The very last of the venerable Ford Panthers rolled off the assembly line back in 2011, marking the end of the decades-long era in which opulently rounded Ford Crown Victorias, Mercury Grand Marquises, and Lincoln Town Cars could be purchased new. Long before that time, though, high-end Lincolns ceased being sold with Cartier badging and dashboard clocks, a tradition that went back to the early 1970s. Today's Junkyard Gem is one of the final Cartier Lincolns, a once-luxurious Town Car Cartier Edition, found in a yard in northeastern Colorado last month.
The Cartier was the top trim level for the 2000 Town Car, itself the pinnacle of the Panther pyramid.The price tag on this car began at $43,150 (about $65,600 in today's money).
Mechanically speaking, not much separated the 2000 Town Car from the rubber-floor-mat-equipped Crown Victoria Police Interceptor used to haul projectile-vomiting drunks to the pokey in your town for the past 25 years, and the lines of the $20k Crown Vic are quite apparent when you look at the $43k Town Car.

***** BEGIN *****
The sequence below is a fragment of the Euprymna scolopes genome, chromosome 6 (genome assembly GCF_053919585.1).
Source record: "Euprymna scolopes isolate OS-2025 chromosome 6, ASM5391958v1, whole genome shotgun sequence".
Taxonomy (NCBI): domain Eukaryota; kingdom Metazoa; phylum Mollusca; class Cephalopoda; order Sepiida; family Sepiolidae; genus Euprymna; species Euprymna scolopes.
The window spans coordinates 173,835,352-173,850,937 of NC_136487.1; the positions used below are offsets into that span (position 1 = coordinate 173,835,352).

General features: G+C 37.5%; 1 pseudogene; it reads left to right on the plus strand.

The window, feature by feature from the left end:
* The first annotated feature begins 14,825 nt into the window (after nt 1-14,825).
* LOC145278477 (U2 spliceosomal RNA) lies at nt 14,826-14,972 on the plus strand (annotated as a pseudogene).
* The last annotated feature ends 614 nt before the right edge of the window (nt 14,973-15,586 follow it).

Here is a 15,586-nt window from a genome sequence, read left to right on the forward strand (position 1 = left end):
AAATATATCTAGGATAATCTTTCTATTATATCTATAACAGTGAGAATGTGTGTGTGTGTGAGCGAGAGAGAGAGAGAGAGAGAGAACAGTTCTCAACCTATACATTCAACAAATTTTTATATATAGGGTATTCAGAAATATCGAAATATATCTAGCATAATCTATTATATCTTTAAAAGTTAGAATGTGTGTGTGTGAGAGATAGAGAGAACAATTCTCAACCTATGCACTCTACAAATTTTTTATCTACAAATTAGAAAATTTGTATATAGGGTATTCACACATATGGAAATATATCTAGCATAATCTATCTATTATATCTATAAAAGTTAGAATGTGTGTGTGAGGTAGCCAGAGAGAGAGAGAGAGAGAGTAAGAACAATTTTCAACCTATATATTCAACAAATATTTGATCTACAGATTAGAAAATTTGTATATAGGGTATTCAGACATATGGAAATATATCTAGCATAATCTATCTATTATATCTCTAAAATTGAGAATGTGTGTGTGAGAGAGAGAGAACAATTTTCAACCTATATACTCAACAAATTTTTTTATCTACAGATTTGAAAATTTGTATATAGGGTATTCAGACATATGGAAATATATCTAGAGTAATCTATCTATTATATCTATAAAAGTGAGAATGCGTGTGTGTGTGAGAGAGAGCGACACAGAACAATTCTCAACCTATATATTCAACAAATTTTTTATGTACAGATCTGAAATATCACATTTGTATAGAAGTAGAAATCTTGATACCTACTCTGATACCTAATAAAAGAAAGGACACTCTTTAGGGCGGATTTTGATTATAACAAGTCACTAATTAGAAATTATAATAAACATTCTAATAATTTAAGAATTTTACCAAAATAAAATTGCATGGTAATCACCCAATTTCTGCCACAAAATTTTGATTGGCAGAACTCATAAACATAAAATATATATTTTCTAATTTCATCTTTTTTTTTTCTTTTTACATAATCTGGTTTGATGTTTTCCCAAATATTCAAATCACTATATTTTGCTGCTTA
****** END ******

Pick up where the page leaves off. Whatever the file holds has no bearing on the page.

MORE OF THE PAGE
However, the Town Car benefited from a quadruple helping of leather, serious sound insulation, wood (plastic) trim, and touches such as this "double C" embroidery on the seats. It was hard to top this car for a smooth, quiet highway ride.
The Cartier clock (not really made by Cartier) featured gold (plastic) trim, just like the center-mounted gold-trimmed clocks in 1990s Infiniti Q45s. Yes, I bought this clock to add to my collection, and it works just fine.
Power came from the reliable 4.6-liter Ford Modular V8 engine, rated at 220 horsepower in the 2000 Cartier. This wasn't tremendous power for a two-ton behemoth, but it got the job done. If you wanted a massive V8-powered luxury sedan that went really fast in 2000, you could have spent $77,850 for a new Mercedes-Benz S500 (302 horsepower) or chosen a $66,970 BMW 740iL (282 horsepower).
It would be pretty easy to build up a monster supercharged 4.6, attach it to a manual transmission, and drop it in a Town Car like this one… and someone should do just that.